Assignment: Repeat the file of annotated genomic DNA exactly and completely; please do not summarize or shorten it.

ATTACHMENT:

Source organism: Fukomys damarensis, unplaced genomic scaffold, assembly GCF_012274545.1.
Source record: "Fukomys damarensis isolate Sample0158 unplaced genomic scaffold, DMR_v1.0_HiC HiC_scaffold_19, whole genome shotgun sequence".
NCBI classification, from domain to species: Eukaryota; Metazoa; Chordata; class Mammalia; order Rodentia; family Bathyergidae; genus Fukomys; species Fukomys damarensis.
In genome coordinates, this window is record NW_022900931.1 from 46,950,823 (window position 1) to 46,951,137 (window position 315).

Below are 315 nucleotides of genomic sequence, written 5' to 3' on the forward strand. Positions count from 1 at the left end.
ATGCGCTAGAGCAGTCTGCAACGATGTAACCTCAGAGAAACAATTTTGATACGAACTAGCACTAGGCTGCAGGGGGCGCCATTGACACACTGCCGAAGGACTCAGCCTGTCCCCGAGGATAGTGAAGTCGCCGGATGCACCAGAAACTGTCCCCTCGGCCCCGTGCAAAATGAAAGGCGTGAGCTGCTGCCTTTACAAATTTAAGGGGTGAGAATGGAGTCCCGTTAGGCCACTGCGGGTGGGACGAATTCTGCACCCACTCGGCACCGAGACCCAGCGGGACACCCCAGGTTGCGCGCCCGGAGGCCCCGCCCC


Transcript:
Source organism: Fukomys damarensis, unplaced genomic scaffold, assembly GCF_012274545.1.
Source record: "Fukomys damarensis isolate Sample0158 unplaced genomic scaffold, DMR_v1.0_HiC HiC_scaffold_19, whole genome shotgun sequence".
NCBI classification, from domain to species: Eukaryota; Metazoa; Chordata; class Mammalia; order Rodentia; family Bathyergidae; genus Fukomys; species Fukomys damarensis.
In genome coordinates, this window is record NW_022900931.1 from 46,950,823 (window position 1) to 46,951,137 (window position 315).

Below are 315 nucleotides of genomic sequence, written 5' to 3' on the forward strand. Positions count from 1 at the left end.
ATGCGCTAGAGCAGTCTGCAACGATGTAACCTCAGAGAAACAATTTTGATACGAACTAGCACTAGGCTGCAGGGGGCGCCATTGACACACTGCCGAAGGACTCAGCCTGTCCCCGAGGATAGTGAAGTCGCCGGATGCACCAGAAACTGTCCCCTCGGCCCCGTGCAAAATGAAAGGCGTGAGCTGCTGCCTTTACAAATTTAAGGGGTGAGAATGGAGTCCCGTTAGGCCACTGCGGGTGGGACGAATTCTGCACCCACTCGGCACCGAGACCCAGCGGGACACCCCAGGTTGCGCGCCCGGAGGCCCCGCCCC